Search engines and intelligent agents such as Hey Google, Siri, Alexa and the devices they support have become crucial to business success. Even when searchers know what they want to find, search engines use data and machine learning to determine “Search Intent” to retrieve the desired results.
Understanding the process behind every search engine query is a powerful exercise that prepares companies for making products and services rank highly.
You can be ready when potential clients in Singapore – or anyone anywhere – requests information via search engine. Helping a search tool’s software to “Learn” about your pages (sometimes called Indexing) or “Rank” your pages by evaluating their content can make a big difference in how your pages respond to a search enquiry.
What are search engines and how do they work?
To users, the best search engines filter through all the Web’s contents to find relevant, timely information. Companies use software to gather details from websites and data about the pages they contain. These are the raw materials that power search engines. It starts when Google, Yahoo, Bing, and other engines send out software (or web crawlers) that explores the Web to gather data from – and about – all the world’s websites.
To keep searchers happy (and the revenue rolling in from advertising), search engines rank their results using multiple factors such as page speed, fresh content, links, specific words.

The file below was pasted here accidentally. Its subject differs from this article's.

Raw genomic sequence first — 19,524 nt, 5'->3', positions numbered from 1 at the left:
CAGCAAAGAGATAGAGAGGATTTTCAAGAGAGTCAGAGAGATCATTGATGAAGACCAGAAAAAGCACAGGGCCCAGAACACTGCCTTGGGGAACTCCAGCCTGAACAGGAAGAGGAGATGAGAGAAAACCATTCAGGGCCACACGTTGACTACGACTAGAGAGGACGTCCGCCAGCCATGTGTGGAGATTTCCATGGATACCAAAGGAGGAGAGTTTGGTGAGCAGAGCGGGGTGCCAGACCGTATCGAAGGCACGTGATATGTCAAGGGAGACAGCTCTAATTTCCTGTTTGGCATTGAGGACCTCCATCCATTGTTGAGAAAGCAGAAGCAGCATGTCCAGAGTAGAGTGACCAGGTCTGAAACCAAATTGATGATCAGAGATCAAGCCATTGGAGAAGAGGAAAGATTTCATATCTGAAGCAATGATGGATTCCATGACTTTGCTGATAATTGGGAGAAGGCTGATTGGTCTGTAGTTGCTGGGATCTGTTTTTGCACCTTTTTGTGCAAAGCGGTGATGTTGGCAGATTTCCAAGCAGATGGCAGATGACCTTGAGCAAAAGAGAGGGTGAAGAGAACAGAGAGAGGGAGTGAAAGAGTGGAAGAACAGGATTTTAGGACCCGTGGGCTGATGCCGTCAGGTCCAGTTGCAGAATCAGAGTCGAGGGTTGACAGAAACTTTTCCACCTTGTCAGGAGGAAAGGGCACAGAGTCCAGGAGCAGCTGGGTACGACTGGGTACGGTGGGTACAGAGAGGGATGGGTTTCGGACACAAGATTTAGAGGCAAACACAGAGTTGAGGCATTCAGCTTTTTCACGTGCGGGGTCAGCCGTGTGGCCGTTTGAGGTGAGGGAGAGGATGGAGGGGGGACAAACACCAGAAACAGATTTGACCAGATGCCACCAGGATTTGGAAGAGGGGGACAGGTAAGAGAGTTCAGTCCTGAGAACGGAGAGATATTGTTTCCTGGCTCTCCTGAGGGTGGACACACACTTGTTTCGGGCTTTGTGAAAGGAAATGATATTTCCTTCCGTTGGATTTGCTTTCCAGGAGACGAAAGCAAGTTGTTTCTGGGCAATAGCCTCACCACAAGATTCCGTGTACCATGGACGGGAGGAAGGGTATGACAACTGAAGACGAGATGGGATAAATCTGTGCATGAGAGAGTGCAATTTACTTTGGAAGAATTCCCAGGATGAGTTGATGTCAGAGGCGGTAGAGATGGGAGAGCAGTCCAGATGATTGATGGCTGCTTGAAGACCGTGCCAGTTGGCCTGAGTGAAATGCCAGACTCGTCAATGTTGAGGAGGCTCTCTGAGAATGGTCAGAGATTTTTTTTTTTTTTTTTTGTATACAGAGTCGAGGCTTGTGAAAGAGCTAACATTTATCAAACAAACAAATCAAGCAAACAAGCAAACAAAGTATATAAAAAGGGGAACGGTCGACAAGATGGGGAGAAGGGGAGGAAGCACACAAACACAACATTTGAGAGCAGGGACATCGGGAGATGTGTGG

Types of search engines
There are different types of search engines. How each one performs its work will affect the results in their database and explains why the exact same search terms on the same day may produce different rankings or entirely unique results.
- Automated, software-driven search uses crawler-based systems (often called spiders) to crawl around to “read” your pages.
- Human curated search, use editors who scan and evaluate images, personal reviews, comments, and other website contents. Many companies, for example, use human reviewers to identify and remove objectionable material, disturbing images or to localise results in different languages.
- Hybrid combinations use the best of both with human editing of automated results. These can be for humans who confirm current information or curate hyper-local communities.
- Specialised search engines may have very specific databases (such as IMDb.com about movies and TV, for example). It may only target a specific website or even data that may not available on the public Internet.
Meta search engines are those used to search through results from other existing data sets.
Most mass-market search engines – such as Google, Bing, Baidu, etc. – use a hybrid approach. There is a limit to human contributions, so the majority of work is done by software bots to crawl the web and discover new pages.